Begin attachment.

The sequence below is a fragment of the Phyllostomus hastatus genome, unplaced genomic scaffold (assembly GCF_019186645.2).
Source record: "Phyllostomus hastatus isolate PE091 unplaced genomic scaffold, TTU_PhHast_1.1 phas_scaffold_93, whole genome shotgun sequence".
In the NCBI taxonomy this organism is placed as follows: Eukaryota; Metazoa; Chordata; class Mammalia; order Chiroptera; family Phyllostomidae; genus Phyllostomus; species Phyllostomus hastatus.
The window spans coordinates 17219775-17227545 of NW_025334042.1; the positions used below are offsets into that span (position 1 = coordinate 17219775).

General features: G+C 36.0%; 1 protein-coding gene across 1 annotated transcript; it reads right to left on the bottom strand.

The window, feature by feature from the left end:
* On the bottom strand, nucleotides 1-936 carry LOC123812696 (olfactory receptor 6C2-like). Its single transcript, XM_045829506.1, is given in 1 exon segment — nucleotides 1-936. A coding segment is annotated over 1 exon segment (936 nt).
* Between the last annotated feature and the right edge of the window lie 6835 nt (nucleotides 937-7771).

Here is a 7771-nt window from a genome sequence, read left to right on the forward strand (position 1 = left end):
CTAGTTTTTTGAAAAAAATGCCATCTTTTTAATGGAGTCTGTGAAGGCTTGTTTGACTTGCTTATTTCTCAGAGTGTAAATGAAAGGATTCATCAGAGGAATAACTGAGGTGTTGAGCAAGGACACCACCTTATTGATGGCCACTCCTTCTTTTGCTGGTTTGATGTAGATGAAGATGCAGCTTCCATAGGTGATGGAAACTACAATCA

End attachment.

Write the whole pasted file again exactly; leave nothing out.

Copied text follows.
The sequence below is a fragment of the Phyllostomus hastatus genome, unplaced genomic scaffold (assembly GCF_019186645.2).
Source record: "Phyllostomus hastatus isolate PE091 unplaced genomic scaffold, TTU_PhHast_1.1 phas_scaffold_93, whole genome shotgun sequence".
In the NCBI taxonomy this organism is placed as follows: Eukaryota; Metazoa; Chordata; class Mammalia; order Chiroptera; family Phyllostomidae; genus Phyllostomus; species Phyllostomus hastatus.
The window spans coordinates 17219775-17227545 of NW_025334042.1; the positions used below are offsets into that span (position 1 = coordinate 17219775).

General features: G+C 36.0%; 1 protein-coding gene across 1 annotated transcript; it reads right to left on the bottom strand.

The window, feature by feature from the left end:
* On the bottom strand, nucleotides 1-936 carry LOC123812696 (olfactory receptor 6C2-like). Its single transcript, XM_045829506.1, is given in 1 exon segment — nucleotides 1-936. A coding segment is annotated over 1 exon segment (936 nt).
* Between the last annotated feature and the right edge of the window lie 6835 nt (nucleotides 937-7771).

Here is a 7771-nt window from a genome sequence, read left to right on the forward strand (position 1 = left end):
CTAGTTTTTTGAAAAAAATGCCATCTTTTTAATGGAGTCTGTGAAGGCTTGTTTGACTTGCTTATTTCTCAGAGTGTAAATGAAAGGATTCATCAGAGGAATAACTGAGGTGTTGAGCAAGGACACCACCTTATTGATGGCCACTCCTTCTTTTGCTGGTTTGATGTAGATGAAGATGCAGCTTCCATAGGTGATGGAAACTACAATCA